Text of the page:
I Stopped Swearing Because My Spouse Hates It

by Clint Edwards
Originally Published: 
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I read a lot about the sweary parents. The parents who can place a well-timed F bomb when loading the dishwasher, or finding a code brown up your child’s back, or while moving a car seat. I see memes about them online, how they find each other. And in so many ways, I want to be one of you. I want to hang out and drop F bombs about my kids too, but the problem is, my wife is not a fan of swearing. Not at all. In fact, she finds it embarrassing when I swear. And trust me, I’m good at it.

Or… at least I was.

When we first met 15 years ago, I was a gold medal F bomb master. It was my noun, adjective, verb… it was all parts of my speech. And you know what? It didn’t bother her so much back then. Or perhaps it did, but she didn’t mention it because we were dating.

But now… well, if you notice, I’m even editing my swearing in the article. That’s how far I’ve come. And I know, it’s ironic. I’m writing an essay about how I am a swearing parent, and my wife isn’t, and I’m giving you the made-for-TV edit.

Mel also finds it embarrassing when I swear in my articles. In fact, a few years ago I wrote “f%$K” in an article. Just like that, with the edited letters. The editor changed it to the real word, Mel found it, and… well, let’s just say she was not happy. I ended up emailing the editor and asking her to change it.

Was that annoying for the editor? I’m sure.

Did she roll her eyes? I bet she did.

Did I sound like prude? Probably.

Are there people reading this right now that think, “this guys wife sounds like a total prude?” Most definitely.

But you know what? I don’t care.

Because if you are focusing on that, then you are missing the point.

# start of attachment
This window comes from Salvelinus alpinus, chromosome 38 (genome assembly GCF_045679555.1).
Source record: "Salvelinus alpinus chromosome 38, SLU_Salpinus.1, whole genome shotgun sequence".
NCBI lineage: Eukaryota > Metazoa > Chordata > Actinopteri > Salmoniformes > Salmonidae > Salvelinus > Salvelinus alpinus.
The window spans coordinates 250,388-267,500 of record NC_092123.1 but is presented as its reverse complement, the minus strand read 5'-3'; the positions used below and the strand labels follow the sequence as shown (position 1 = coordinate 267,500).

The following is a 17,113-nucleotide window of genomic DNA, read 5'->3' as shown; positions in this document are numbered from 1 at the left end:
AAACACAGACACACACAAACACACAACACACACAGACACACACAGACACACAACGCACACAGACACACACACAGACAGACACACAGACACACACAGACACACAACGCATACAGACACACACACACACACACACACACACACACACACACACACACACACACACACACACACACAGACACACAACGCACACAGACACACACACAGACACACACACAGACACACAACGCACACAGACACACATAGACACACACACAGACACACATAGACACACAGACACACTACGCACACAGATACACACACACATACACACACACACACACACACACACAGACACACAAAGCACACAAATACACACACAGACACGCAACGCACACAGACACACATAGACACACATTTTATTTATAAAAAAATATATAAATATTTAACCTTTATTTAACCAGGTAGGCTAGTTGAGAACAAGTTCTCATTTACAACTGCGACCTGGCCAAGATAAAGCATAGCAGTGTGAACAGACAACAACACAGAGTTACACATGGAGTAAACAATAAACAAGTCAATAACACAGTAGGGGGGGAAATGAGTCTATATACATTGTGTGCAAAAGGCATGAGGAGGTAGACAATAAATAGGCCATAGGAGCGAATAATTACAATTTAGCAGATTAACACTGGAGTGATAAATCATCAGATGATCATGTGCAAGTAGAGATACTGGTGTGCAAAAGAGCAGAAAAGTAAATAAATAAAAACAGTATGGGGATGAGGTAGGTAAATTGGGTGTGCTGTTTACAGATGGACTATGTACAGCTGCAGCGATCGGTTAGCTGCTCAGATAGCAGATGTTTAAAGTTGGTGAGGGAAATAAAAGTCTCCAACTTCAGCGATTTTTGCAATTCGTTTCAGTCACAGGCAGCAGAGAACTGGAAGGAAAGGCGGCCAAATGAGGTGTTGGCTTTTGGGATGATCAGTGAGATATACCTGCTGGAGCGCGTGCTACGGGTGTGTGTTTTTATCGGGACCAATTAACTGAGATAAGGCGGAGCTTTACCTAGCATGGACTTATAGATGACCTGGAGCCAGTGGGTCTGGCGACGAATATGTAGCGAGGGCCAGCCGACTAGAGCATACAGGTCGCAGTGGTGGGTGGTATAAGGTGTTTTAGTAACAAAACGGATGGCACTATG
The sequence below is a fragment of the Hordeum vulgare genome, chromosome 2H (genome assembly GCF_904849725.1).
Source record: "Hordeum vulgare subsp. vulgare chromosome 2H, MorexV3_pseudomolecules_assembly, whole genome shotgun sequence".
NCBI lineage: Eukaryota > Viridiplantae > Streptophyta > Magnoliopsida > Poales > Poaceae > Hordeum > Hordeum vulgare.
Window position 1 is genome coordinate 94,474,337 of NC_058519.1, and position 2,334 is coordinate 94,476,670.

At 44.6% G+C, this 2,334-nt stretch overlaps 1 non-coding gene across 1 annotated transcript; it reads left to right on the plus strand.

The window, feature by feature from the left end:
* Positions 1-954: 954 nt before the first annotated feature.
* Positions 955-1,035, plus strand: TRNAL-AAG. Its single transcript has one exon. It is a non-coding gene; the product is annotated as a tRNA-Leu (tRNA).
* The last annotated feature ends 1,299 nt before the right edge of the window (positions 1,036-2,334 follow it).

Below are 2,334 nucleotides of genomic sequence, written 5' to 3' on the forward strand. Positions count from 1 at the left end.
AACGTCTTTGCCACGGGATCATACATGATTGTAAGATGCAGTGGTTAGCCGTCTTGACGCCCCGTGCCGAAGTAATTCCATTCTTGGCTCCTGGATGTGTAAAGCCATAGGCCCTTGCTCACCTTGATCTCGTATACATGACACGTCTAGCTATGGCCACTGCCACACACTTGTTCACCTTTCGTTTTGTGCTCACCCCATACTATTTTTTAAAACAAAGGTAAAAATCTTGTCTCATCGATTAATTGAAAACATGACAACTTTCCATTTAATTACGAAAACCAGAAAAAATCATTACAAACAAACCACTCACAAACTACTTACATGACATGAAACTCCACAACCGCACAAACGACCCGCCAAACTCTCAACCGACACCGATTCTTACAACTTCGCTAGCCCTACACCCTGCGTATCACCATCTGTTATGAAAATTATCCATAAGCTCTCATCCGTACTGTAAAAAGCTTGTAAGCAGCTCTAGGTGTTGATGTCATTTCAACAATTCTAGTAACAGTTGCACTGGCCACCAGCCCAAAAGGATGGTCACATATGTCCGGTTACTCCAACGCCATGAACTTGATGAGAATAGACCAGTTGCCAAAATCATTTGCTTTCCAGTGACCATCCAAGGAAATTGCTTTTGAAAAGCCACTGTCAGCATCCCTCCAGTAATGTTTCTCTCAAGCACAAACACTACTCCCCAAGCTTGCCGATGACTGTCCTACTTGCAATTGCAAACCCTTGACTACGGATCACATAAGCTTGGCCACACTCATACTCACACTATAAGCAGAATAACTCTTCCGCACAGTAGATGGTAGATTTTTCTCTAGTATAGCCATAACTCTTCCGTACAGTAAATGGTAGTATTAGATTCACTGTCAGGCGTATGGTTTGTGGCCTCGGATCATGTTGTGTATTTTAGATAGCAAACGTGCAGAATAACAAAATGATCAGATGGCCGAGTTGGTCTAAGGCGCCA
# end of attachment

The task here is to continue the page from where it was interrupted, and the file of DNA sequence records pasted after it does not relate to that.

Here’s the thing… every time I step on a Lego, every time I bump an elbow, every time I walk into the bathroom and find it smeared with toddler poop, I swear in my head. Sometimes I swear for real, but mostly in my head. And regardless of the situation, if it comes out of my mouth, Mel calls me on it. In fact, it’s so common that now my kids call me on it.

And, because of that, I have gotten way better. In fact, I never realized that swearing could be an addiction, but it was for me.

I don’t really understand why Mel dislikes swearing so much, but she seems to view it like some people look at smoking. She sees it as a nasty habit, and she’d like to see me at my best. And even though swearing might not be the most socially acceptable habit, that isn’t why I try not to swear anymore.

The reason is because Mel asked me too. Not that I do everything my wife asks of me. I don’t want everyone reading this to think I’m a tool. I still pull a number of irritating and clichéd husband acts. The thing is, if something honestly bothers the person you love to the point of embarrassment, whether that be drinking, smoking, leaving the toilet seat up, not shutting the door when you pee, or swearing, then you might want to stop for a moment and evaluate your behavior. Reflect on who you are and who your partner wants you to be, and maybe give it a rest.

Particularly if it’s something as simple as swearing.

I know that sometimes love looks like flowers. Sometimes it looks like sex. Sometimes it looks like dates, kisses, long embraces, and candle lit dinners. But other times, it looks like changing who you are, just a little bit, to accommodate the person you love.

Do I find anything wrong with swearing? No. It doesn’t offend me. But I love my wife. 100% I do. And so, I have changed. She’s done the same for me, mind you. Everyone does. This is the reality of compromise.

So every time I swear, I bite my tongue. I apologize. I try not to let it slip out in the first place. I do it for her, and honestly, that’s all the motivation I need.

Of course, this is just my opinion, and how I choose to approach my marriage. It’s also okay to express your autonomy if you wish — maybe even with a well-placed F bomb.

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